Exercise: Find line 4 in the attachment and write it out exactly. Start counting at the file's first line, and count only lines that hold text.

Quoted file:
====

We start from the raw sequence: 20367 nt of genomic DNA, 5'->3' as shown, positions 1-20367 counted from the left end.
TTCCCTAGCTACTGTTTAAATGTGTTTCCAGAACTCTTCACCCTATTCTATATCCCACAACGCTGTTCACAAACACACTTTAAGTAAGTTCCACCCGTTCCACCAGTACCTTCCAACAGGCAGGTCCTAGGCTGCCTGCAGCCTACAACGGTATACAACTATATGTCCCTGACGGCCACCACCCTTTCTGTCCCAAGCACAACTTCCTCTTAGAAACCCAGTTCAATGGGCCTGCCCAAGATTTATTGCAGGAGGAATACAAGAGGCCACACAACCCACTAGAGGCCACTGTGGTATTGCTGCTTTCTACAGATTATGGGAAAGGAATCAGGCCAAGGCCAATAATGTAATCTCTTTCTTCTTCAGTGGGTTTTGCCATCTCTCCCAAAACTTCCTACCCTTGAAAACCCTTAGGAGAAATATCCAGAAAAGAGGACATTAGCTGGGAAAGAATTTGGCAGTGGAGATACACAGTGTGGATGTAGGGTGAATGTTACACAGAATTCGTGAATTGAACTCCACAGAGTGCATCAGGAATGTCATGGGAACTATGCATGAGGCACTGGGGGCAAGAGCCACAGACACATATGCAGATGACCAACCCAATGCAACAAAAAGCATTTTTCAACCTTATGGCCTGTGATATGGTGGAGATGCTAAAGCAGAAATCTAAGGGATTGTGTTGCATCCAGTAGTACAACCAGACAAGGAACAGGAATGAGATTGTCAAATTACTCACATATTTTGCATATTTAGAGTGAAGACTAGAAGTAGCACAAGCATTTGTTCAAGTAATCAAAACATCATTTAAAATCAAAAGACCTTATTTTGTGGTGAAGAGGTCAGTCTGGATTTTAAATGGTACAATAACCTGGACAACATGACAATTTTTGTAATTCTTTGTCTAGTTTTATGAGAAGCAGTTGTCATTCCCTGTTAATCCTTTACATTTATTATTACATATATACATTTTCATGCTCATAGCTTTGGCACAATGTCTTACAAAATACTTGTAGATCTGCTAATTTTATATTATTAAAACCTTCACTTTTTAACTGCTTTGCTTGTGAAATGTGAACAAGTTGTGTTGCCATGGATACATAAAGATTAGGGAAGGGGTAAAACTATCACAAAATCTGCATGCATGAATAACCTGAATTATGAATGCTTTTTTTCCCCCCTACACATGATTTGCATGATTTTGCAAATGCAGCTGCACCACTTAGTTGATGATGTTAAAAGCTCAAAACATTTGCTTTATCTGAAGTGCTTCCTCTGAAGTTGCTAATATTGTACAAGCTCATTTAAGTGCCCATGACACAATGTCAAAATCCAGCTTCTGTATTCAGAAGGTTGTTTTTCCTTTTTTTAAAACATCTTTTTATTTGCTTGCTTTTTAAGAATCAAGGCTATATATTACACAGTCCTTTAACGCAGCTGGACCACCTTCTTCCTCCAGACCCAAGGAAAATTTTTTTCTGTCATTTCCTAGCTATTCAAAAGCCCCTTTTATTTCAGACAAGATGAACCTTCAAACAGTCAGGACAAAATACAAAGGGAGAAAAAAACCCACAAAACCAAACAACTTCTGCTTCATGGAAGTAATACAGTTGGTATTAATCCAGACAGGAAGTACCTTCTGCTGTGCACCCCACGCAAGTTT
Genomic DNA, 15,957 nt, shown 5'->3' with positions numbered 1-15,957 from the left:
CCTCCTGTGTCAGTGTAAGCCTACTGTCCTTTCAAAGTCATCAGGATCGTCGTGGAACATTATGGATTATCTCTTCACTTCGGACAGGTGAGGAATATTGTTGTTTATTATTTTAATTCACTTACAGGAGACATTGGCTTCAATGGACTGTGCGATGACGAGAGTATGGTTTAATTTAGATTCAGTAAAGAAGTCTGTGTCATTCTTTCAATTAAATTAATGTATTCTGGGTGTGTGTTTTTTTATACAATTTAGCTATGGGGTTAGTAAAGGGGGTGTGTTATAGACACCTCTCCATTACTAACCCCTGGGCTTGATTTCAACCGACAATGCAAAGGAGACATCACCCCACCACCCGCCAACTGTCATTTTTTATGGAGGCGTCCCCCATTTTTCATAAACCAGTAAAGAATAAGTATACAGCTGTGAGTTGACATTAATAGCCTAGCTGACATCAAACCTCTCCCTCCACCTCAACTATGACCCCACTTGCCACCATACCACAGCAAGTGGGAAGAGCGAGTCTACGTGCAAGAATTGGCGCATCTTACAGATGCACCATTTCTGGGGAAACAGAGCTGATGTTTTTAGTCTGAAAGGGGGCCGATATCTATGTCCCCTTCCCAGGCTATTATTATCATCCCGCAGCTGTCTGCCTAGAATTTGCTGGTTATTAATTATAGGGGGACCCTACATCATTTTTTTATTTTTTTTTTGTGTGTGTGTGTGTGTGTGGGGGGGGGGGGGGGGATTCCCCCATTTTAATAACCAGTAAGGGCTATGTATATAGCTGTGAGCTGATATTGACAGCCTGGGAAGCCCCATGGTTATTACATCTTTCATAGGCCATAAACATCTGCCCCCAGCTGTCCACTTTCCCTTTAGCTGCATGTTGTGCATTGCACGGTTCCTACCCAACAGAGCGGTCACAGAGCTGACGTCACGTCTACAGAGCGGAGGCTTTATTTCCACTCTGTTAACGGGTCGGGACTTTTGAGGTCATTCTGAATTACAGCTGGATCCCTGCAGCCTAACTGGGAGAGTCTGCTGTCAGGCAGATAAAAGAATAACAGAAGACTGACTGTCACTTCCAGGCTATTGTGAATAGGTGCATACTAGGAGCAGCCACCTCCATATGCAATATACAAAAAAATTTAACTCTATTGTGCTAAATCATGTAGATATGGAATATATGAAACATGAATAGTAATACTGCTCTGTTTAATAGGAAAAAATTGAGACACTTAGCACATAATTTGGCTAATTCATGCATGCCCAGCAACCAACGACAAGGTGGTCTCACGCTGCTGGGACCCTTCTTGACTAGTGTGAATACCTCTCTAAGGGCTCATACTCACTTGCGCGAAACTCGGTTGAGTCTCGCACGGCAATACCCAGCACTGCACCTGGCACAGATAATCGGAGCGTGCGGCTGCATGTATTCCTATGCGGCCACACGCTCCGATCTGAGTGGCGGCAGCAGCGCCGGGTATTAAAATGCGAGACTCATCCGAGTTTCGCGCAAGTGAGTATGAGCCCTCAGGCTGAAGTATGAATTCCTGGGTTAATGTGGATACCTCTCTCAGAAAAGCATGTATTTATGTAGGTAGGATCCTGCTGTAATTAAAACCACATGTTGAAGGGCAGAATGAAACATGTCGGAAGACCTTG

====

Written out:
CCTCCTGTGTCAGTGTAAGCCTACTGTCCTTTCAAAGTCATCAGGATCGTCGTGGAACATTATGGATTATCTCTTCACTTCGGACAGGTGAGGAATATTGTTGTTTATTATTTTAATTCACTTACAGGAGACATTGGCTTCAATGGACTGTGCGATGACGAGAGTATGGTTTAATTTAGATTCAGTAAAGAAGTCTGTGTCATTCTTTCAATTAAATTAATGTATTCTGGGTGTGTGTTTTTTTATACAATTTAGCTATGGGGTTAGTAAAGGGGGTGTGTTATAGACACCTCTCCATTACTAACCCCTGGGCTTGATTTCAACCGACAATGCAAAGGAGACATCACCCCACCACCCGCCAACTGTCATTTTTTATGGAGGCGTCCCCCATTTTTCATAAACCAGTAAAGAATAAGTATACAGCTGTGAGTTGACATTAATAGCCTAGCTGACATCAAACCTCTCCCTCCACCTCAACTATGACCCCACTTGCCACCATACCACAGCAAGTGGGAAGAGCGAGTCTACGTGCAAGAATTGGCGCATCTTACAGATGCACCATTTCTGGGGAAACAGAGCTGATGTTTTTAGTCTGAAAGGGGGCCGATATCTATGTCCCCTTCCCAGGCTATTATTATCATCCCGCAGCTGTCTGCCTAGAATTTGCTGGTTATTAATTATAGGGGGACCCTACATCATTTTTTTATTTTTTTTTTGTGTGTGTGTGTGTGTGTGGGGGGGGGGGGGGGGATTCCCCCATTTTAATAACCAGTAAGGGCTATGTATATAGCTGTGAGCTGATATTGACAGCCTGGGAAGCCCCATGGTTATTACATCTTTCATAGGCCATAAACATCTGCCCCCAGCTGTCCACTTTCCCTTTAGCTGCATGTTGTGCATTGCACGGTTCCTACCCAACAGAGCGGTCACAGAGCTGACGTCACGTCTACAGAGCGGAGGCTTTATTTCCACTCTGTTAACGGGTCGGGACTTTTGAGGTCATTCTGAATTACAGCTGGATCCCTGCAGCCTAACTGGGAGAGTCTGCTGTCAGGCAGATAAAAGAATAACAGAAGACTGACTGTCACTTCCAGGCTATTGTGAATAGGTGCATACTAGGAGCAGCCACCTCCATATGCAATATACAAAAAAATTTAACTCTATTGTGCTAAATCATGTAGATATGGAATATATGAAACATGAATAGTAATACTGCTCTGTTTAATAGGAAAAAATTGAGACACTTAGCACATAATTTGGCTAATTCATGCATGCCCAGCAACCAACGACAAGGTGGTCTCACGCTGCTGGGACCCTTCTTGACTAGTGTGAATACCTCTCTAAGGGCTCATACTCACTTGCGCGAAACTCGGTTGAGTCTCGCACGGCAATACCCAGCACTGCACCTGGCACAGATAATCGGAGCGTGCGGCTGCATGTATTCCTATGCGGCCACACGCTCCGATCTGAGTGGCGGCAGCAGCGCCGGGTATTAAAATGCGAGACTCATCCGAGTTTCGCGCAAGTGAGTATGAGCCCTCAGGCTGAAGTATGAATTCCTGGGTTAATGTGGATACCTCTCTCAGAAAAGCATGTATTTATGTAGGTAGGATCCTGCTGTAATTAAAACCACATGTTGAAGGGCAGAATGAAACATGTCGGAAGACCTTG